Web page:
Of late, I’ve been involved in two separate initiatives that are distributed, one nationally, one internationally. And, as with some other endeavors, I’ve been using some tools to make this work. And, finally, it really really is. I’m finding it extraordinarily productive to be working virtually.
In both endeavors, there’s trust. One’s with folks I know, which makes it easy. The other’s with folks who have an international reputation for scholarly work, and that generates an initial acceptance. Working together quickly generates that.
The work itself, as with most things, comes down to communication, collaboration, and cooperation. We’ve got initiatives to plan, draft, review, and execute. And we need to make decisions.
We’re using one social media tool to coordinate. In both cases, we’re using Slack as the primary tool for asynchronous communications. We’re setting up meetings (sometimes with the help of Doodle), asking questions, updating on occurrences, and sharing thoughts.
We’re using different tools for synchronous sessions. In one, we’re using Zoom, Blue Jeans in the other. I like Zoom a bit better because when you open the chat or the list of participants, it expands the window. In Blue Jeans, it covers a bit of the screen. Both, however, handle video streams without a problem.
And, for both, we’re using Google tools to create shared representations. Documents, and occasionally spreadsheets, mostly. I’m experimenting with their draw tools; while they’re not as smooth as OmniGraffle, they’re quite robust. It’s even fun to be working together watching several of us editing a doc at the same time!
There are always the hiccups; sometimes one or another can’t attend a meeting, or we lose track of files, but nothing that doesn’t plague co-located work. One problem that’s unique is those folks who aren’t regular users of one or the other tools. But we’ve enough peer pressure to remedy that. And, of course, these are folks who are in tech…
One key element, I think, is the ‘working out loud’. It’s pretty easy to share, and people do. Thinking is largely out in the open. There’re subcommittees, for instance, that may work on specific issues, and some executive discussions, but little you can’t see.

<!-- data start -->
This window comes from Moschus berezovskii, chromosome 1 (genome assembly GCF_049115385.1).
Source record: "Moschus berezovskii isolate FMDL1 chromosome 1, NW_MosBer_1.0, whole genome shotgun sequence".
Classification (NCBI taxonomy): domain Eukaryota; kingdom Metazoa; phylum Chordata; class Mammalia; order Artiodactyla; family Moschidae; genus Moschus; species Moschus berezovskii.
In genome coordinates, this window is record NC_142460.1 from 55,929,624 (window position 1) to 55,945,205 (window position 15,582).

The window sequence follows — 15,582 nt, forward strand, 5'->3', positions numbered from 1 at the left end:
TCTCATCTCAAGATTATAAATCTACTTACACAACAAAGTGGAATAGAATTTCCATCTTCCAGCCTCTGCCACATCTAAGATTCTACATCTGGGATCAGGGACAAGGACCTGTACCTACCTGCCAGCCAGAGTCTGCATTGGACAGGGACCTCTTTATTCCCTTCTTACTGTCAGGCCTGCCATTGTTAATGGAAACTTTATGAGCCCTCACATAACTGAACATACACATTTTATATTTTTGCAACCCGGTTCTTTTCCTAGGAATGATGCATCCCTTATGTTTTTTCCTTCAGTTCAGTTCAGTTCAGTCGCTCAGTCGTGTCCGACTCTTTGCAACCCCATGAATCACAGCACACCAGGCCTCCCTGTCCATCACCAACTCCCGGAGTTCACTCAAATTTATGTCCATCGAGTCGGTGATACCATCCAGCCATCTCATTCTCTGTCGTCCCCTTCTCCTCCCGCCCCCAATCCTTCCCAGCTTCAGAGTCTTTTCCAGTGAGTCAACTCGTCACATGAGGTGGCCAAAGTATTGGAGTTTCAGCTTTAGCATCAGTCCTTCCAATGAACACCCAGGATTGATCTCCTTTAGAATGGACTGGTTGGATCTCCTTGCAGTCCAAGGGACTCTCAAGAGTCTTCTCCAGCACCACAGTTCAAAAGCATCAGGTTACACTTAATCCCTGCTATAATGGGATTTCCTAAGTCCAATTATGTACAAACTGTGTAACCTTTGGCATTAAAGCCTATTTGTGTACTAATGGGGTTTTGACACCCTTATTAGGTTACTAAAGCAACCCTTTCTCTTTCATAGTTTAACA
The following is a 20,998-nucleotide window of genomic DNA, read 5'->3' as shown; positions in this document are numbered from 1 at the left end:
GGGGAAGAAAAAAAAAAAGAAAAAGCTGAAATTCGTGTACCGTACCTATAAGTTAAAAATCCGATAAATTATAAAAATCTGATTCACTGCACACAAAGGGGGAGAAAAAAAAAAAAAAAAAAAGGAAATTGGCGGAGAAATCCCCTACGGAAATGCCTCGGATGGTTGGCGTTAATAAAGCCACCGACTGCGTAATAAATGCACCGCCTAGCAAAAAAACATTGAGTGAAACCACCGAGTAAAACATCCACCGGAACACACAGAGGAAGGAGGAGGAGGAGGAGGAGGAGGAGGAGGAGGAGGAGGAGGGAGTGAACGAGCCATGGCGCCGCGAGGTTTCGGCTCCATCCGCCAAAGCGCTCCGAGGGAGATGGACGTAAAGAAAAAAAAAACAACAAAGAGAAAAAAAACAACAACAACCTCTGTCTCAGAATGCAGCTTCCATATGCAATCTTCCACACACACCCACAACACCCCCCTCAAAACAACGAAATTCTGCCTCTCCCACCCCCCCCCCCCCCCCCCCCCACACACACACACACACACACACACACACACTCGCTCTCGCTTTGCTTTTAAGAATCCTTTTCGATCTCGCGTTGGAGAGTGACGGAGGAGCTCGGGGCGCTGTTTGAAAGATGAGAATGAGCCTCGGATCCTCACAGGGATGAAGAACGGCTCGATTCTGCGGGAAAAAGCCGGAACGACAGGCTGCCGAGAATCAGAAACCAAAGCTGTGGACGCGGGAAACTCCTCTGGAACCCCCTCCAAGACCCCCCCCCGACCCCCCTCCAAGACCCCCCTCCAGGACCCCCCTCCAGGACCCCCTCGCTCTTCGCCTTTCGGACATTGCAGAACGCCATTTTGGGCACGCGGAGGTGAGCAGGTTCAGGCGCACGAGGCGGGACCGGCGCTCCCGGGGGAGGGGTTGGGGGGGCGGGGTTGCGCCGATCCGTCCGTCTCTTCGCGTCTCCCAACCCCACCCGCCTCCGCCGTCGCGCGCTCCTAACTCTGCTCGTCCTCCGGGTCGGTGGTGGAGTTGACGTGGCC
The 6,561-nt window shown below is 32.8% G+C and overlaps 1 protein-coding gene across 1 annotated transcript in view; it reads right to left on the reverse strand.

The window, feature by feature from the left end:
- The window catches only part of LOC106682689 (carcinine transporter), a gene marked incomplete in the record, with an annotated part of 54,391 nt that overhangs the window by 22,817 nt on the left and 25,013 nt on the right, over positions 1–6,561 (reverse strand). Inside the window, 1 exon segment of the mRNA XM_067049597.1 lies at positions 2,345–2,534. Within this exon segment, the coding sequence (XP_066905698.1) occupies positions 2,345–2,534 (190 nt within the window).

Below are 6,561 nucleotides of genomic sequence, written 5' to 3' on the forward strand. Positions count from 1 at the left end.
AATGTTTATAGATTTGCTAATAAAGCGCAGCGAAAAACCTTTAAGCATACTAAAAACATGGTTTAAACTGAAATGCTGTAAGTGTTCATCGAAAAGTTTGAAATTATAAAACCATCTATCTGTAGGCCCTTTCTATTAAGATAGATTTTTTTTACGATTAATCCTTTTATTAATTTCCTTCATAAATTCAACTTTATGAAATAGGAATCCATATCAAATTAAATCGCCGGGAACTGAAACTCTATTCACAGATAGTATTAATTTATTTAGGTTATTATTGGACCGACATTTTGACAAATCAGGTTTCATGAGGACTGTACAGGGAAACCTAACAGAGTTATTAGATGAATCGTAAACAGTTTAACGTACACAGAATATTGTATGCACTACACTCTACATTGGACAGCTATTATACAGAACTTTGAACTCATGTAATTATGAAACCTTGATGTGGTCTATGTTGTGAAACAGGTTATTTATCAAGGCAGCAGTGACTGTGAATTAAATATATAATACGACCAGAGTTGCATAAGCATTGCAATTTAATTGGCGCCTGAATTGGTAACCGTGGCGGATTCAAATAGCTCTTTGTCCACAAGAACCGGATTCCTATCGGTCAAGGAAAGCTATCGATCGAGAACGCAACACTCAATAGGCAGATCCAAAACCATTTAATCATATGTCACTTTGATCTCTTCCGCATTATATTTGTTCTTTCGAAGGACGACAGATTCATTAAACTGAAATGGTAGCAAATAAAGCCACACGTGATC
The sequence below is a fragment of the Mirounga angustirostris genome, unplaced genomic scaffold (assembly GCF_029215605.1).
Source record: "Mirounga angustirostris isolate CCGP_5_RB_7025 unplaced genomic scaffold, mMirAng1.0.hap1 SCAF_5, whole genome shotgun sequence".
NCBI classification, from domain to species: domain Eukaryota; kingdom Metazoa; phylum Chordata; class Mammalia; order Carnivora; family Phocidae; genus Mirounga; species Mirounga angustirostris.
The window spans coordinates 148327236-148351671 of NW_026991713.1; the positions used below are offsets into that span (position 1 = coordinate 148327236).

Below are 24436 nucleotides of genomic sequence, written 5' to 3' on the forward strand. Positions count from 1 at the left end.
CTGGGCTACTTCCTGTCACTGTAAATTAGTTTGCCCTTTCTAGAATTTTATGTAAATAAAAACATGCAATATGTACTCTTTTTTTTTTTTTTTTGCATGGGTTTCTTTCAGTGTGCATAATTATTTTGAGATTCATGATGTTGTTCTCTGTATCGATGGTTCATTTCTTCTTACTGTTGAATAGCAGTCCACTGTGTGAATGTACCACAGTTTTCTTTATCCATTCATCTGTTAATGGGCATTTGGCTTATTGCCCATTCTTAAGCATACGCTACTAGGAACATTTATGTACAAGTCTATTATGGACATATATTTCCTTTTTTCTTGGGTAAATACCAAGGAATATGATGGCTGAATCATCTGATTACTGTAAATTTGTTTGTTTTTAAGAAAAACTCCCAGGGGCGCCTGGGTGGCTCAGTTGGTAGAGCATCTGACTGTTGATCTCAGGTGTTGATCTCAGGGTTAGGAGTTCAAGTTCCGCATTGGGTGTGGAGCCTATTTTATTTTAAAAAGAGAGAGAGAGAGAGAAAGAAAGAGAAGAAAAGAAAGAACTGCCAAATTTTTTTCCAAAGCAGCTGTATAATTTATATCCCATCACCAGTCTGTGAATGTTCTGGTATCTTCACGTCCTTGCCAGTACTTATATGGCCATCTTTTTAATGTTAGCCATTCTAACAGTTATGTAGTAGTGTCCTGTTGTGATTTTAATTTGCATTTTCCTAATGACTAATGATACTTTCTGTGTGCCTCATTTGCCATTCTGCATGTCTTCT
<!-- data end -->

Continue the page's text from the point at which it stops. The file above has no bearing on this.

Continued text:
And we’re unconsciously working in, and consciously working on, a desirable learning culture. We’re sharing safely, considering ideas fairly, taking time to reflect, and actively seeking diversity. We experiment, and we do serendipitously review our practices (particularly when we onboard new folks).
Most importantly, this is beginning to not only feel natural, but productive. This is the new world of work. Using tools to handle collaboration, coordination, and cooperation (the 3 c’s?). We’re working, and evolving too!
And, a key learning for me, is that this doesn’t preclude being co-located. Though I wonder if that would actually hurt, since hallway conversations can progress things but there’re no trails. Unless, I suppose, if you commit to immediately capture whatever emerges. That’s a cultural thing.
This working virtually is a direction I think will be productive for organizations going forward. It’s social, it’s augmented, and it’s culturally sound. It’s not to say that I won’t welcome the chance to be co-located with these folks at some point. There might even be hugs between folks who’ve never met before (that happens when you interact in a safe space online). But the important thing is that it works, well. And what else needs to be said, after all?
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